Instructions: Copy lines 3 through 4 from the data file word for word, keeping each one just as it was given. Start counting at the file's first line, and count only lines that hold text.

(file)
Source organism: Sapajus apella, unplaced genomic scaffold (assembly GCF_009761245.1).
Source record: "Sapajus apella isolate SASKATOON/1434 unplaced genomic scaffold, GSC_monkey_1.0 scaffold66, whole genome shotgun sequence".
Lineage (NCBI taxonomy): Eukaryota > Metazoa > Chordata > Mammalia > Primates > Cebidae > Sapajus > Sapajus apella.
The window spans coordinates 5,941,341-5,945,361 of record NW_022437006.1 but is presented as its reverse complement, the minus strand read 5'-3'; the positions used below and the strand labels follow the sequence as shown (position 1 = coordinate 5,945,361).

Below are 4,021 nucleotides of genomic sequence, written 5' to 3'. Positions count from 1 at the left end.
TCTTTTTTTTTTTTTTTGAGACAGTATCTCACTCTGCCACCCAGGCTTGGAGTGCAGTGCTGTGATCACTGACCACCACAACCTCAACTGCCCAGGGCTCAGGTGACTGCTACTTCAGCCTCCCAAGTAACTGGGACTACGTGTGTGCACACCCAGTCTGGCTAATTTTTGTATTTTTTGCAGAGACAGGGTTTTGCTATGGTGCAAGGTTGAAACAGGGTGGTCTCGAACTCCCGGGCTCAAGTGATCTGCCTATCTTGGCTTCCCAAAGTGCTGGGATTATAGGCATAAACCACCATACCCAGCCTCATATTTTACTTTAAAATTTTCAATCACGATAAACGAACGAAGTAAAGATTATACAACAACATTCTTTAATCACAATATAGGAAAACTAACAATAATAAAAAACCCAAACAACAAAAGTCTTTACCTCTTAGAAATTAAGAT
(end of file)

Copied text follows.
Lineage (NCBI taxonomy): Eukaryota > Metazoa > Chordata > Mammalia > Primates > Cebidae > Sapajus > Sapajus apella.
The window spans coordinates 5,941,341-5,945,361 of record NW_022437006.1 but is presented as its reverse complement, the minus strand read 5'-3'; the positions used below and the strand labels follow the sequence as shown (position 1 = coordinate 5,945,361).